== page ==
Then comes Australian Fashion Retailers who are hurting more than most. Some of the current thinking outlined in the findings of an industry survey conducted by the Australian Fashion Council, summarised in Ragtrader, had 182 CEOs identify “a desire to nurture the demand for Australian designed, owned and made fashion products. Global consumer markets and retailers stand to provide new sales avenues for Australian fashion and there is great potential for the Government to support activities to increase the global awareness of Australian fashion brands as well as assisting in the creation of group opportunities at international fashion and trade events. From any crisis emerges a need to rethink current systems and create new business models.”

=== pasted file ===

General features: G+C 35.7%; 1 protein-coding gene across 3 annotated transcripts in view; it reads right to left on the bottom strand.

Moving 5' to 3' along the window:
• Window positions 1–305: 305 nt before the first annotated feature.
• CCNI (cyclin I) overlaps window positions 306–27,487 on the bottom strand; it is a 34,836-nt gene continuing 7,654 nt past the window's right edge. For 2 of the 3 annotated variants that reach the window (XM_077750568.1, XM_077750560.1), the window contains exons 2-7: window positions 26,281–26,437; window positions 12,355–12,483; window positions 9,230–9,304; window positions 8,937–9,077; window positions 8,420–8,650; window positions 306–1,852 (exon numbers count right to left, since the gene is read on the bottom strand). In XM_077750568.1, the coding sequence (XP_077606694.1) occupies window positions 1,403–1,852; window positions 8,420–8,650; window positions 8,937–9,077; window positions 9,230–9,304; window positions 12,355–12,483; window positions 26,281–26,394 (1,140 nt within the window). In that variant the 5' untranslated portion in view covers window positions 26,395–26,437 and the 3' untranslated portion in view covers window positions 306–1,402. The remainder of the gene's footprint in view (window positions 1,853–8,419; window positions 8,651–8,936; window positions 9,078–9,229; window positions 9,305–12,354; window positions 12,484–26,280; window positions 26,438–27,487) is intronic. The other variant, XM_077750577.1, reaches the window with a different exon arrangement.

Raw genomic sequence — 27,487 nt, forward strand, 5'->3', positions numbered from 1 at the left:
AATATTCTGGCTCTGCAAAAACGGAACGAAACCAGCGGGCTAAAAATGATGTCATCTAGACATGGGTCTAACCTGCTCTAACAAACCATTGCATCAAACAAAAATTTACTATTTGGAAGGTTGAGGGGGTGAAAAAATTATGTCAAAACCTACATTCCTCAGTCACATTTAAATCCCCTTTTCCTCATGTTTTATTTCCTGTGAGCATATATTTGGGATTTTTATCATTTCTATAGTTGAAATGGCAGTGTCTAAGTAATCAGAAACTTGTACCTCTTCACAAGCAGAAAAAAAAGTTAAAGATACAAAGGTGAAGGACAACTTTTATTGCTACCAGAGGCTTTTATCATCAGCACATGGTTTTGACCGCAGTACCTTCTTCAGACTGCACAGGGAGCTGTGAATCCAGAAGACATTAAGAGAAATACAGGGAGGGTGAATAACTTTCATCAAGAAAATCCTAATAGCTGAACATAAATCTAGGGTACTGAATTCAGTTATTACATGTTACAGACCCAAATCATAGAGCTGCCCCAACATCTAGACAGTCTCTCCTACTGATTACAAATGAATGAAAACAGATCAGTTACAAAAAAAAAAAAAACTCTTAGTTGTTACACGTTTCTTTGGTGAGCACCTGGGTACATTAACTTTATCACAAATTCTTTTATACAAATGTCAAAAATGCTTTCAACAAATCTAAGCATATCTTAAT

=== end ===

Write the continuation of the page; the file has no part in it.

So will our market be different? Yes! Will our days out of isolation see communities flocking to have experiences again? Yes! Well we give the Execs the big bucks so they can make the big decisions and keep the troops motivated to innovate. Now more than ever is the time for Australian Retailers & Brands to solve the problems of the day and at the same time reimagine the customer experience. Execute strategies to grow the retail sector by differentiating and adopting technology that will recreate a vibrant connection with customers. What sets you apart now will probably make or break you.
In the words of the old Chinese proverb ‘when the winds of change blow, some people build walls and others build windmills’ I’m hoping we see true innovation with retailers and lots of windmills.